our story



The Friends of the St Francis Nature Areas – FOSTER – was established 35 years ago. This voluntary organisation shoulders the bulk of the management role for the Seal Bay, Cape St Francis, Irma Booysen & Seal Point Nature Areas. These wonderful green gems offer a choice of hiking trails through various coastal habitats from rocky shores, beaches, and salt-stunted vegetation to dune fynbos, thickets, and small patches of true dune forests.

A brief history:

  • Mid 1980s: “Friends” group started under leadership of Gwen and Henry Brown with guidance by Richard and Shirley Cowling.
  • Late 1980s: Dave Bowmer initiated alien clearance in the Irma Booysen reserve.
  • Mid 1990s: Lawrence Kruger and Richard Cowling produced a report to guide the establishment of the St Francis Coastal Open Space System, an interlinked system of conservation-worthy state land in the Greater St Francis region. This initiative was championed by Des Green and has remained the FOSTER blueprint since then. Des made excellent progress with the proclamation of the Irma Booysen reserve.
  • 2000s: Considerable investment in alien plant clearance, trail establishment and signage, all implemented by Dave Bowmer and his team. Much progress has been made in proclaiming the reserves in the past five years, thanks to the superb effort of Wentzel Coetzer of Conservation Outcomes

The use of the nature areas has grown steadily over the years. It is no exaggeration to say the over the past 35 years, FOSTER has created a 330-hectare network of nature areas that is now the pride and joy of residents and visitors alike.

The customary role of “Friends” groups is to provide support to the responsible statutory authority. In the case of the different nature areas, the responsible bodies are the Kouga Municipality, the Eastern Cape Department of Development, Economic Affairs and Tourism (DEDEAT) and/or Eastern Cape Parks and Tourism (ECPT), and Transnet.  Currently none are able or willing to provide the necessary support for the management of the reserves.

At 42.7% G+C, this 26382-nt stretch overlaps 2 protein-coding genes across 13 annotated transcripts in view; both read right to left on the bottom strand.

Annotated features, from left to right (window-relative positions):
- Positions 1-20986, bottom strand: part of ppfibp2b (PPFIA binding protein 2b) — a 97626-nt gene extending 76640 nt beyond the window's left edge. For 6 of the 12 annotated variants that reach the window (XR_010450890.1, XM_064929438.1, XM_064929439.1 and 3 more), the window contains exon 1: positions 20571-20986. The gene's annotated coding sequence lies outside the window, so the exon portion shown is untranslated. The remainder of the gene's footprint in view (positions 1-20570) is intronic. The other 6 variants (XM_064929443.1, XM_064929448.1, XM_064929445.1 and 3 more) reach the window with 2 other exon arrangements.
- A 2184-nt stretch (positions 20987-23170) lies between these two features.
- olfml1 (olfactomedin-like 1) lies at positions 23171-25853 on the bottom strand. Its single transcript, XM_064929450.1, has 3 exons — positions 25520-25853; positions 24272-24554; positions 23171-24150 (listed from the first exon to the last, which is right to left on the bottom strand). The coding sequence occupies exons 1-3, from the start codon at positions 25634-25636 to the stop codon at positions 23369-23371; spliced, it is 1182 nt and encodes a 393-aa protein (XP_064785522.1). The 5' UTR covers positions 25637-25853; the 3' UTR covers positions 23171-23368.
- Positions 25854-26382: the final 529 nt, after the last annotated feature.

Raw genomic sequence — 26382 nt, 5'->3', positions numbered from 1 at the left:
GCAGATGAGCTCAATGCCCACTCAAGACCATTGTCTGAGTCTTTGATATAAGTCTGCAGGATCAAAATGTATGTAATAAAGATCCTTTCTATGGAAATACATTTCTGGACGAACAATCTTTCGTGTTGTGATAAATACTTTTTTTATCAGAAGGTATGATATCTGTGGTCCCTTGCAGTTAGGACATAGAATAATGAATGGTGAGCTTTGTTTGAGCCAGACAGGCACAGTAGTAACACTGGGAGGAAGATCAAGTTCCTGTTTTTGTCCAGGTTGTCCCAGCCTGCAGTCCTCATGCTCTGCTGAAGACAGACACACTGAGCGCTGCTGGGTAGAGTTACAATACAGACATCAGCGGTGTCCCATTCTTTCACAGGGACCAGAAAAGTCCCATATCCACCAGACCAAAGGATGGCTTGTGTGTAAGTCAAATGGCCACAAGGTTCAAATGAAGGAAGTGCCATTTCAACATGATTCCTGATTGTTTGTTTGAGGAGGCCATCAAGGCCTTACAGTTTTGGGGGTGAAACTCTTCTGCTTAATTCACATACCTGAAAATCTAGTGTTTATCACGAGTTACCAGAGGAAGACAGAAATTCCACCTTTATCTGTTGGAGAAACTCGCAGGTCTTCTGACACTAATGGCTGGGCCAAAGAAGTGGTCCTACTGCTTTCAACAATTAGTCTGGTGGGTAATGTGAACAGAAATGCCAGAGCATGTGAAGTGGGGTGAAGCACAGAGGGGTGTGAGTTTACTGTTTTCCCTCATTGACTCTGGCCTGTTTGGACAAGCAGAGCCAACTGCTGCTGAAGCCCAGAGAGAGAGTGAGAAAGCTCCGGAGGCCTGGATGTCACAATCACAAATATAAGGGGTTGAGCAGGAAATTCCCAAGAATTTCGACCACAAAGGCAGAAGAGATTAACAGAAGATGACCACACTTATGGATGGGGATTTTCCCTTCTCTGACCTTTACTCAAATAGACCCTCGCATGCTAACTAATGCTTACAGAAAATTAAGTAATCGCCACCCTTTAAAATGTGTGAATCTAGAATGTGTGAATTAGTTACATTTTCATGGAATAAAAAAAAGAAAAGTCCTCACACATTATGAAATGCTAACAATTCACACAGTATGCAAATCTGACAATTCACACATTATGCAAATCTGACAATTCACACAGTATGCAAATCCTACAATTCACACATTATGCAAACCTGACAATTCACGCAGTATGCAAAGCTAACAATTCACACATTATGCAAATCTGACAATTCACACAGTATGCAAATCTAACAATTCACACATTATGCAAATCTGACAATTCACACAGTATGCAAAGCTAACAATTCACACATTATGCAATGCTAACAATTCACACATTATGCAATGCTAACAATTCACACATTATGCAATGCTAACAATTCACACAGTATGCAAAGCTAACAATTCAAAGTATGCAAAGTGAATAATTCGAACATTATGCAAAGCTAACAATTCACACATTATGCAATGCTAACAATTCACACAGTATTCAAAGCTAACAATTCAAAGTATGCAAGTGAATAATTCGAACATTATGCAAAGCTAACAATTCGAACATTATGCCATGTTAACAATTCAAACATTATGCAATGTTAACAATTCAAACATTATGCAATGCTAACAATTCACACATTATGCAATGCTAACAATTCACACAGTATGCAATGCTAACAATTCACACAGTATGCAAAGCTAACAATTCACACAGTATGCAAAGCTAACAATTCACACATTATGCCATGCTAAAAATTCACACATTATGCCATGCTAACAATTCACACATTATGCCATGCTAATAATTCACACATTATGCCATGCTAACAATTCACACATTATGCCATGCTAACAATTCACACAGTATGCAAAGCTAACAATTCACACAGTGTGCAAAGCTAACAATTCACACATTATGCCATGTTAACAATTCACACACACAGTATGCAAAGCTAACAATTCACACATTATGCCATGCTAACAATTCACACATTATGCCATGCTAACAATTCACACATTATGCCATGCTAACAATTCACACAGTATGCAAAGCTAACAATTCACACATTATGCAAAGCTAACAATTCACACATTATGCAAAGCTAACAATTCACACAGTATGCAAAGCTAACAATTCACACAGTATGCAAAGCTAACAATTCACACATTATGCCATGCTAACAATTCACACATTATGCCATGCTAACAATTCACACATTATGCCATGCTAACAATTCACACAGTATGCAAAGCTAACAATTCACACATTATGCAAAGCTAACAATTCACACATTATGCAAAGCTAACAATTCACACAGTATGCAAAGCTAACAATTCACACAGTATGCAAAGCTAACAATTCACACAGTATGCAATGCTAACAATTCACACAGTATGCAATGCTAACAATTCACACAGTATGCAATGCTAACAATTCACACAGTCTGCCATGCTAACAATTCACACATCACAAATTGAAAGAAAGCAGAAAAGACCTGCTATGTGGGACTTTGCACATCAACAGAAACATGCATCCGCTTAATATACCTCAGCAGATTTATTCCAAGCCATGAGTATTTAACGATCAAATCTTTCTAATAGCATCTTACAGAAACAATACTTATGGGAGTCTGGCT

To conserve, maintain, protect, and provide access to the biodiversity of the FOSTER – managed nature areas, whilst promoting active stewardship of the environment and heritage.


FOSTER’s primary role is to nurture (foster) and preserve the biodiversity in the Irma Booysen, Seal Point, Seal Bay and Cape St Francis Nature Areas. Its secondary role is to ensure that the nature areas are accessible to the greater community and visitors.

FOSTER aims to achieve this mission through the following:

  • The FOSTER managed nature areas will be proclaimed and legally protected.
  • The trails will be properly maintained, with interpretative features, i.e. mapping and signage.
  • There will be few seed-bearing alien woody plants in the nature areas.
  • Our membership numbers will support our annual maintenance costs. Other funding will be sourced for ad hoc projects through appeals and events.

The nature areas management includes:

  • Trail maintenance & management – erosion control, clearing of paths & erecting signage
  • The control of alien vegetation to reduce fire risks
  • Management & maintenance of fire breaks around the village
  • Monitor animal movements & numbers through a system of trail cameras
  • Marketing & public awareness campaigns about the importance of these areas of critical biodiversity
  • Liaising with authorities

How do we fund our reserve management program?

The only source of funding for FOSTER is through the contributions made by residents, property owners and conservation minded people.

Operational costs are about R100 000 per annum, amounting to R330 per hectare.

How do these costs compare to those incurred by government-run reserves with similar management challenges and objectives?

The annual management costs per hectare for a similar-sized, dune veld reserve situated in a major metropolitan area with large visitor volumes is approximately R7 000. This is 28 TIMES more per hectare than the FOSTER-managed reserves.

Another candidate reserve for comparison, also in dune veld and within a major metropolitan area but having visitation rates like the FOSTER reserves, costs – at approximately R1 750 per hectare – SEVEN TIMES more to manage despite being about three times bigger than our combined reserves (costs per hectare decline with increasing reserve size).

*   We have excluded salaries from these operational costs comparisons as FOSTER is supported by volunteers and pays only for contracted services. Salaries comprise between 30% and 50% of operational costs for government-managed reserves.